The Cause of the Persian Wars (B-)

Topics: Ionian Revolt, Ionia, Greco-Persian Wars Pages: 4 (1262 words) Published: November 7, 2012
The Persian Wars were fought between the years 490 and 479 B.C. Many individuals have their own opinions on how the war began and who to blame. It has been hypothesised that Aristagoras’ self-interest and failed ventures are what sparked the inevitable conflict between the Persians and Greeks. This essay will explain why the Persians despised Aristagoras, outline why the revolt began, who was involved and how they became involved, then, finally, provide an evaluation of the Ionian Revolt.

Histiaeus had been set up as tyrant of Miletus by the Persians. Miletus prospered as a trading centre because of its important maritime location and its propinquity to the famous sanctuary of Apollo at Didyma. In 511 BC, Histiaeus had been appointed to serve Darius I at Susa as his trusted royal advisor, leaving his position to his son-in-law, Aristagoras.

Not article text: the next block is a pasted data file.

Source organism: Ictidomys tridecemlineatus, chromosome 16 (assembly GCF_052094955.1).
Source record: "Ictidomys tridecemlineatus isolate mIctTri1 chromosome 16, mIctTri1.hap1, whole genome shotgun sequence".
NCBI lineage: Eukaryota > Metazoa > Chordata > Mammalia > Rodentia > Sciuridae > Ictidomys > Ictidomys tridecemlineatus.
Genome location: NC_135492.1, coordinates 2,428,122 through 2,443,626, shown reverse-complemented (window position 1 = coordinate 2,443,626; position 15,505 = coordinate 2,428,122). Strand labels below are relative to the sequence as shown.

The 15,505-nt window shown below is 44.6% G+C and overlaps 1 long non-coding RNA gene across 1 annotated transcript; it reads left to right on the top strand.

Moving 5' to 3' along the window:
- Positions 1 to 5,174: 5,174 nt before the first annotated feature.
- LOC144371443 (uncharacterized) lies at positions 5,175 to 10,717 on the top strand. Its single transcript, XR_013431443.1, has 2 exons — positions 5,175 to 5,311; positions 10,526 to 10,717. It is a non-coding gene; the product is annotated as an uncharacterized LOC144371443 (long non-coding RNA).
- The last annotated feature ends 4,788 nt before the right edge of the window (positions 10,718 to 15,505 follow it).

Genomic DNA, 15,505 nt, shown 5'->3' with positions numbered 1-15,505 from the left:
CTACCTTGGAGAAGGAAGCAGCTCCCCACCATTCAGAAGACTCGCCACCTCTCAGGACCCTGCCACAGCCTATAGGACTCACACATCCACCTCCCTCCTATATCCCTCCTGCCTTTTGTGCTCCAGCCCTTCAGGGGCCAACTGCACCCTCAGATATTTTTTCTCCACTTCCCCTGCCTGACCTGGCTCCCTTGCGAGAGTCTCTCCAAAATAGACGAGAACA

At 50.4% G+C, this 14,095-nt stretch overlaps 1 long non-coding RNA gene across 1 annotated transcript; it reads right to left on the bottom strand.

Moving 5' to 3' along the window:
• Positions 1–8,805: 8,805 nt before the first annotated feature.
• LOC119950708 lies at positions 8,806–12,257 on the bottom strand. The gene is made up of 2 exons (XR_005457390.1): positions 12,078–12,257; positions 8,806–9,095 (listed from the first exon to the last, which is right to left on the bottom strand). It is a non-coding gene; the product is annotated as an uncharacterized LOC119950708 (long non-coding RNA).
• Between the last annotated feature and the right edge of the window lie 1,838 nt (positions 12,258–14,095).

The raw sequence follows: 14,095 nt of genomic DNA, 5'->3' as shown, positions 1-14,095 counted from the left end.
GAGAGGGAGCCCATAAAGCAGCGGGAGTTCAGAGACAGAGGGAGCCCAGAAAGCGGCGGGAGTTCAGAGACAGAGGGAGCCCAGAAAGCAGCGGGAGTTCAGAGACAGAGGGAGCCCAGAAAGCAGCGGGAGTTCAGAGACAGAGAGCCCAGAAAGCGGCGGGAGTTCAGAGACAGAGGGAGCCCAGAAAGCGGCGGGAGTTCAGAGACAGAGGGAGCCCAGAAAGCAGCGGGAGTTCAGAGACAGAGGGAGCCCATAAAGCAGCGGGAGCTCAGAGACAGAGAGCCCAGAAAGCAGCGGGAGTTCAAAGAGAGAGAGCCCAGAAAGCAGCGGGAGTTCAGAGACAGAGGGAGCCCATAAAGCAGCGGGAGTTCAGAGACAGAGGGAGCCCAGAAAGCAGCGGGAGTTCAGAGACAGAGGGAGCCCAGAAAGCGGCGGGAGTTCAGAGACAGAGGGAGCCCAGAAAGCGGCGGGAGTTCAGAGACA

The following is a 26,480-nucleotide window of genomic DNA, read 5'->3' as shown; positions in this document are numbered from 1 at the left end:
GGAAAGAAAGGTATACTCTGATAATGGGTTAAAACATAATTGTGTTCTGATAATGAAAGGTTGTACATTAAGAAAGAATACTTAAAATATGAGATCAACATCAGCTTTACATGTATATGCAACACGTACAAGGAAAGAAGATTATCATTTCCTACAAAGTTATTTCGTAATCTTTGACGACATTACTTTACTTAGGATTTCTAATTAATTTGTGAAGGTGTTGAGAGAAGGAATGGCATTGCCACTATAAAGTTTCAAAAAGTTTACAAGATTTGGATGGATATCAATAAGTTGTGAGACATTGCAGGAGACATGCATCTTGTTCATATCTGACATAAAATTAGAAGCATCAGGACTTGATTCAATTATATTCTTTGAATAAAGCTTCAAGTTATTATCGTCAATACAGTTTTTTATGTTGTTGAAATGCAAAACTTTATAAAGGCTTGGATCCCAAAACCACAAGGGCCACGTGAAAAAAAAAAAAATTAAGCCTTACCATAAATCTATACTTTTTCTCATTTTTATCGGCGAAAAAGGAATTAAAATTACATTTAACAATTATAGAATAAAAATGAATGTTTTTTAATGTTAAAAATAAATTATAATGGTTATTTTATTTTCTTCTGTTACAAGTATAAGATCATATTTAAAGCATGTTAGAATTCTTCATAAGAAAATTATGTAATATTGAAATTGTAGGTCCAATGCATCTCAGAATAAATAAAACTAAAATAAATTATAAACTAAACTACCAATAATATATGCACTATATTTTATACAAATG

Aristagoras’ first major act as tyrant (and failure) occurred when upper-class citizens had been exiled by Naxos during a revolt where they arrived at Miletus in hopes of finding protection. When the Naxians pleaded Aristagoras for support in 502 BC, he instantly began to contemplate the advantages of helping them. Aristagoras agreed in the hope that he would become ruler of Naxos. Because of his lack of troops, he informed the Naxians that he would visit the Persian satrap of Lydia and request further aid. The Naxians empowered Aristagoras to do their business with Artaphernes to the best of his ability and supplied him with money. According to Herodotus, Aristagoras arrived in Sardis and began to woo Artaphernes with the introductory statement, “Make war upon this land and reinstate the exiles, for if thou wilt do this, first of all, I have very rich gifts in store for thee and secondly, thou will bring under the power of the king not only Naxos but other islands which depend on it...” Artaphernes’ counsel was all in good points as the plan may advantage the king. A vast Persian army, their confederates and a...
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